Movie Review 'Damaal Dumeel': A comedy of errors

DECCAN CHRONICLE
Published Apr 19, 2014, 1:00 am IST
Updated Jan 10, 2016, 8:50 am IST
Vaibhav delivers a solid performance, and an expressive Remya plays his voice of reason

Cast: Vaibhav, Remya Nambeeshan Sayaji Shinde, Kota Srinivasa Rao, Charlie

Director: Shree 

 

Stars: **

Synopsis: An IT professional loses his job, miraculously finds a box full of money, kills four people by accident and gets himself caught in a comedy of errors 

Damaal Dumeel begins on an ominous albeit intriguing note – where a hooded man is seen dumping what looks like garbage bags into various buildings in the city. So, when a thumping song follows this scene, one is a little bit shocked. The song establishes that our protagonist Moneykandan (who has altered his name to suit the numerologists and astrologists he believes in) has life going for him – a hep job, a girlfriend who is the perfect balance of sweet and sexy and a BFF who is nothing short of a shadow.

Moneykandan is a paradox – a strong, dependable young man, a loving son and a caring boyfriend. So, when he loses his job, simply because he overachieved, you are left feeling as flabbergasted as him.

In a totally different plotline, are a smuggler and his accomplice who, in the midst of exchanging 5 crores (a ridiculous sum of money to be packed into a cardboard box and subsequently a pillowcase) wind up in a knot of terrible misunderstanding, which naturally our protagonist is a part of. Upon losing his job one day, Money finds a box full of money at his front door, which he decides is solution to all his problems, which include his lack of status in the society, his sisters engagement, his house loan and other such white collar troubles. What ensues are four accidental deaths, a great deal of confusion as to who has the money, some double crossing all leading up to a marginally comical climax.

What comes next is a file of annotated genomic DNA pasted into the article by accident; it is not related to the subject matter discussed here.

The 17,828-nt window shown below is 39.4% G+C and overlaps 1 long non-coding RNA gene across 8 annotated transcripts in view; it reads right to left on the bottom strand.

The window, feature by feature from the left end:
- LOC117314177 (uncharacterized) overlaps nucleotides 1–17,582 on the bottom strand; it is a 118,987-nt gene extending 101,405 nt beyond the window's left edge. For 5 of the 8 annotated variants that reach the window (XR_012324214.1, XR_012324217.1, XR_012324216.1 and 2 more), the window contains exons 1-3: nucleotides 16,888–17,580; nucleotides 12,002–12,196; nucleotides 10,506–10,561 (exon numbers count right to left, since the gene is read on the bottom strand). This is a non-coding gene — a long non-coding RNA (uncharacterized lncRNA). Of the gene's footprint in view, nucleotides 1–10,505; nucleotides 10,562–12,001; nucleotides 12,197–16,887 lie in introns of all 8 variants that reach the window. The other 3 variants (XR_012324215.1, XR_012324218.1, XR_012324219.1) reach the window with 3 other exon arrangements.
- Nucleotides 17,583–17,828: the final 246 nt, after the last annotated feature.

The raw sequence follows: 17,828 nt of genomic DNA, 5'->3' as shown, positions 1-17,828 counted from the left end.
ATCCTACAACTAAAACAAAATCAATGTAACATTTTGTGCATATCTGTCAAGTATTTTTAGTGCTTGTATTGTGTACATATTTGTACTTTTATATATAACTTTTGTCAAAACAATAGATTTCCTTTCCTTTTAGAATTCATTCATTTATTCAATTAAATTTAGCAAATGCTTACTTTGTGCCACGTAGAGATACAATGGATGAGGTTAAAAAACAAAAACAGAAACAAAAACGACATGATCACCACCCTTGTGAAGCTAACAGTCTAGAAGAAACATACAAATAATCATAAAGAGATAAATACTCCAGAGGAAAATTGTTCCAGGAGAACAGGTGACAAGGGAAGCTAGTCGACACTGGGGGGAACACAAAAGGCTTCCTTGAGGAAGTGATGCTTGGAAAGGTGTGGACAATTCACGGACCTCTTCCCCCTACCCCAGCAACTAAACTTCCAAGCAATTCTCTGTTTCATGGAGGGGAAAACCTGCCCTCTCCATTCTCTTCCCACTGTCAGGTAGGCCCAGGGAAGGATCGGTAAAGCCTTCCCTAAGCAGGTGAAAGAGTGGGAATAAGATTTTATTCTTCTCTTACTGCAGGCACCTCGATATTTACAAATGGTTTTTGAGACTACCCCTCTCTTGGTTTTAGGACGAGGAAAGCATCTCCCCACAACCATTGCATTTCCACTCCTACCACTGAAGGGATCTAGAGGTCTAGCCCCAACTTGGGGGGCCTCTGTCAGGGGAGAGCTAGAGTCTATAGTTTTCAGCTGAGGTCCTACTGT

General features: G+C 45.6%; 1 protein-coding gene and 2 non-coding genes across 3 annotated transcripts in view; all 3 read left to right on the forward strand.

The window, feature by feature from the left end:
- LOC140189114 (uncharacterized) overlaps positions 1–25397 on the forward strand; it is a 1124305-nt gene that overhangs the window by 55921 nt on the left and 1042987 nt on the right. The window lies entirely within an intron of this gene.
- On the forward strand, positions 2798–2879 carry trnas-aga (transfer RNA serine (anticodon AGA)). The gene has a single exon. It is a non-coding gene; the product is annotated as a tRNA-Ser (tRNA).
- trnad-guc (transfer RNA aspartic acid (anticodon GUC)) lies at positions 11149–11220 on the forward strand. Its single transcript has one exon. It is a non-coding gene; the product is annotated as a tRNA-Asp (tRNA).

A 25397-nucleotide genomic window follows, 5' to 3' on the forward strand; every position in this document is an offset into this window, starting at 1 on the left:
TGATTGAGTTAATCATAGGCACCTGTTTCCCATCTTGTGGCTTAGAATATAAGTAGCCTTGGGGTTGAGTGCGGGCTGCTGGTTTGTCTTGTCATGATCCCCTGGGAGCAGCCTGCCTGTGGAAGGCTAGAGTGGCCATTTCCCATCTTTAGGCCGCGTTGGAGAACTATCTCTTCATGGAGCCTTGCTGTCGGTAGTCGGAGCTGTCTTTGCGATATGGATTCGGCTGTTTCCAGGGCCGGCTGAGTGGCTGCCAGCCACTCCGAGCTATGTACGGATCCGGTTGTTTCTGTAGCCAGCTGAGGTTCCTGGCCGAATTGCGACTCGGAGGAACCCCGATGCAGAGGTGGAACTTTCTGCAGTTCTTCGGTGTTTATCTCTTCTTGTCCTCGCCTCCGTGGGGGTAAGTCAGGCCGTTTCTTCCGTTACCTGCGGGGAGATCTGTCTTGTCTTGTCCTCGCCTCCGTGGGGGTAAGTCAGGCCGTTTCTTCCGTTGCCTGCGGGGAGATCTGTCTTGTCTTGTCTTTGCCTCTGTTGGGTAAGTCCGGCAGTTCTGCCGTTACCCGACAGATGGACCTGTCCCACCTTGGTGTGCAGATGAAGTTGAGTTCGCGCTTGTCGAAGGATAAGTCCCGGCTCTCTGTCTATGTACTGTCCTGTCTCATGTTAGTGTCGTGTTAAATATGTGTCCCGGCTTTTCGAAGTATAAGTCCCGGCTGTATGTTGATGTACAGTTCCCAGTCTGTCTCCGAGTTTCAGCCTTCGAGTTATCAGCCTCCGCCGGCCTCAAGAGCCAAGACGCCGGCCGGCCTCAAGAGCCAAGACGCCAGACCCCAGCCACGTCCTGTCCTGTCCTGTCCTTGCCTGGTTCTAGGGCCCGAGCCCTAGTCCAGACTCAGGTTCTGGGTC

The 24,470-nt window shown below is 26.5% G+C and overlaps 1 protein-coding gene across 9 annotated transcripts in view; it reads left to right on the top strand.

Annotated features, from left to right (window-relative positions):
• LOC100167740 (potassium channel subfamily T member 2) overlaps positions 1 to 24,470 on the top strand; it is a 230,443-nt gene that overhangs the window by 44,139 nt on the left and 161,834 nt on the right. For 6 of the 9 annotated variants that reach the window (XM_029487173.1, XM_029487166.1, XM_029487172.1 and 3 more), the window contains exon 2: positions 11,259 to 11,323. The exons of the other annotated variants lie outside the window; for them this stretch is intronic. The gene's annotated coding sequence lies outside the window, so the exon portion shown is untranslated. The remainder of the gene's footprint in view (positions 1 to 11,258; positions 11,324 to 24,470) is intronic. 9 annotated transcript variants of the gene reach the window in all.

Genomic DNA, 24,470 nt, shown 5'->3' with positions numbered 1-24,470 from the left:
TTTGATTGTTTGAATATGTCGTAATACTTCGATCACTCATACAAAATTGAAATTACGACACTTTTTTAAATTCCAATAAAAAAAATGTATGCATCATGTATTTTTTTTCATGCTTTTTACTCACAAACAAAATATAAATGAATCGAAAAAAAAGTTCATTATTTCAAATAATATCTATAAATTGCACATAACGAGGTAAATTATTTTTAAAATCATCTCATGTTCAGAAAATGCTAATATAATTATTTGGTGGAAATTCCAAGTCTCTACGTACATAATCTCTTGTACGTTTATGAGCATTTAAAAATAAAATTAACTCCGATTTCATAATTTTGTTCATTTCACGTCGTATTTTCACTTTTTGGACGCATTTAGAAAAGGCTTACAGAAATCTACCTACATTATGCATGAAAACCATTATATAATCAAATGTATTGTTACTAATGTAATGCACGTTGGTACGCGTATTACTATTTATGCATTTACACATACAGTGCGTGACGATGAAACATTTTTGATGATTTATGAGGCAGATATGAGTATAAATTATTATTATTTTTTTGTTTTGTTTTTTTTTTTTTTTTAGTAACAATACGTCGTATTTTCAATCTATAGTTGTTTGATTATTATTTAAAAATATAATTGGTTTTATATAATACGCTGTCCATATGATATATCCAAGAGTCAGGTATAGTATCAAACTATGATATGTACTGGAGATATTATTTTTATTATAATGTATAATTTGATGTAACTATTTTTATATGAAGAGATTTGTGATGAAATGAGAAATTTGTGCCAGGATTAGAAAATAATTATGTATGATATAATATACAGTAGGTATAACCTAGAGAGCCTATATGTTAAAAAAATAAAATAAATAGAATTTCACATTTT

The film is good in parts. Right from the start there’s pace – something that is refreshing. The build up to the climax, interspersed with some laughs thanks to Charlie are notable. The current state of affairs in the state today, depicted through the news and followed up with subsequent live examples, seems a little too forced, but essential to the plot. Vaibhav delivers a solid performance, and an expressive Remya plays his voice of reason, reminding him of the good guy he is. 

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